Creating resources on my phone is not something I usually do, unless it’s a tweet, photo for Instagram, document for my book projects, or videos for family and friend events. I general consume on my phone, and I wish I created more. Which is why I was interested to get my hands on this little bit of kit once it arrived in the office. The DJI Osmo Mobile.
“Osmo Mobile turns your smartphone into a smart motion camera, making every moment you shoot look smooth, professional and ready to share. Shoot cinematic videos anytime, or use its intelligent functions to track your subject, capture stunning motion timelapses or even stream a moment live around the globe.”
The process to start using it is easy (you’ll need the DJI app – iOS and Android available) and a fully charged phone and Osmo Mobile. The instruction book is quite thin on the ground about ‘how’ to use it but the process of learning the process of creating good quality video is relatively easy. It’s not quite as easy as point-and-click, but it is fairly close. With most phones up to about 3 years old the ability to record high-definition video is standard, the only downside I’ve ever come across has been the user, the person holding the phone, the one swaying or jittering the footage. This gets rid of all that. The battery in the Osmo Mobile is good for a reported 4.5 hours and will probably outlast your phones if you do a lot of filming. As with all video apps the biggest issue and problem I faced when trying it out was lack of storage on my phone – I had to delete numerous apps to free up enough space, and even then I had to stop filming to view the footage and delete what I didn’t want to keep before I could continue.
Image source: CNET DJI Osmo Mobile review
Three features I love about the Osmo Mobile is the ability (not tested yet) to use the front-facing camera for selfie-style recordings (stationary or on the move) and tracking (highlight a face or object and move around it, the camera will do it’s best to focus on it and keep it in the centre of the frame). The third is the timelapse feature, the ability to create stunning (and stable) timelapse videos. Whilst these are more interesting from a personal point of view, being able to create holiday or family videos, there will no doubt be students who are clever enough to add their own take on this as part of their project files. If you’ve an example please share it with me?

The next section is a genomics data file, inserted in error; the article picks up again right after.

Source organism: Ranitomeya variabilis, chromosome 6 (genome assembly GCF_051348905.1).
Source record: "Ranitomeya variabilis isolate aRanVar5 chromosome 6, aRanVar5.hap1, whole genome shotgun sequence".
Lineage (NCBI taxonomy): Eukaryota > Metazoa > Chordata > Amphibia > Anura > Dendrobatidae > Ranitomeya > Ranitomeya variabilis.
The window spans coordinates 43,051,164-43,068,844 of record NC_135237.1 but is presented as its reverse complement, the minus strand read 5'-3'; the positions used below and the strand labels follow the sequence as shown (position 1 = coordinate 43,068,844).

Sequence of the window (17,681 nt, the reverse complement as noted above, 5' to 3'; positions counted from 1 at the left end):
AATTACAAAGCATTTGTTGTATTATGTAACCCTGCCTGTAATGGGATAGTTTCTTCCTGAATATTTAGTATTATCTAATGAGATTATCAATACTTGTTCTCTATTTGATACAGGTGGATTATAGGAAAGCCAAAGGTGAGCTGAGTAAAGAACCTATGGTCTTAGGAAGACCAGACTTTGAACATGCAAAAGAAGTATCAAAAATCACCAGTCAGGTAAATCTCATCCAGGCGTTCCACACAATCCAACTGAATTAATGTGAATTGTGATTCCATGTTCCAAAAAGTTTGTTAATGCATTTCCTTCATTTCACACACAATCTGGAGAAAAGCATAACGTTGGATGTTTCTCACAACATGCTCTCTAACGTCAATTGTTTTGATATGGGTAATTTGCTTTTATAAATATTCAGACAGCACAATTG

What would I use this for? While the full range of features may not be applicable for creating learning resources I can easily see how it could be used by students in the kinds of videos they are being increasingly asked to they create for projects. Using the gimbal for or by staff to record guest interviews, podcasts or ‘vlogs’ could be a great use; ensuring a stable and focused film that a handheld device doesn’t usually offer (even keeping a GorillaPod handy isn’t enough when you don’t have anything the right height to fix it to) to location-based filming for case studies (office, street, warehouse, etc.). Anywhere you think you’d ever want to record something, then this can help provide stabilisation and fluidity that is often lacking from self-recorded materials.
Next would be, as I’m sure you can hear in the second video below when I’m outside, to try the RØDE VideoMic Pro. It looks like it should work, but it could prove to be difficult if it prevents the movement of the three-axis gimbal. At least DJI and RØDE look like they’re already on the case and have produced a version, it’s just not clear if it works with the OSM Mobile.
Attempt one: Internal walking
Attempt two: outside walk-and-pan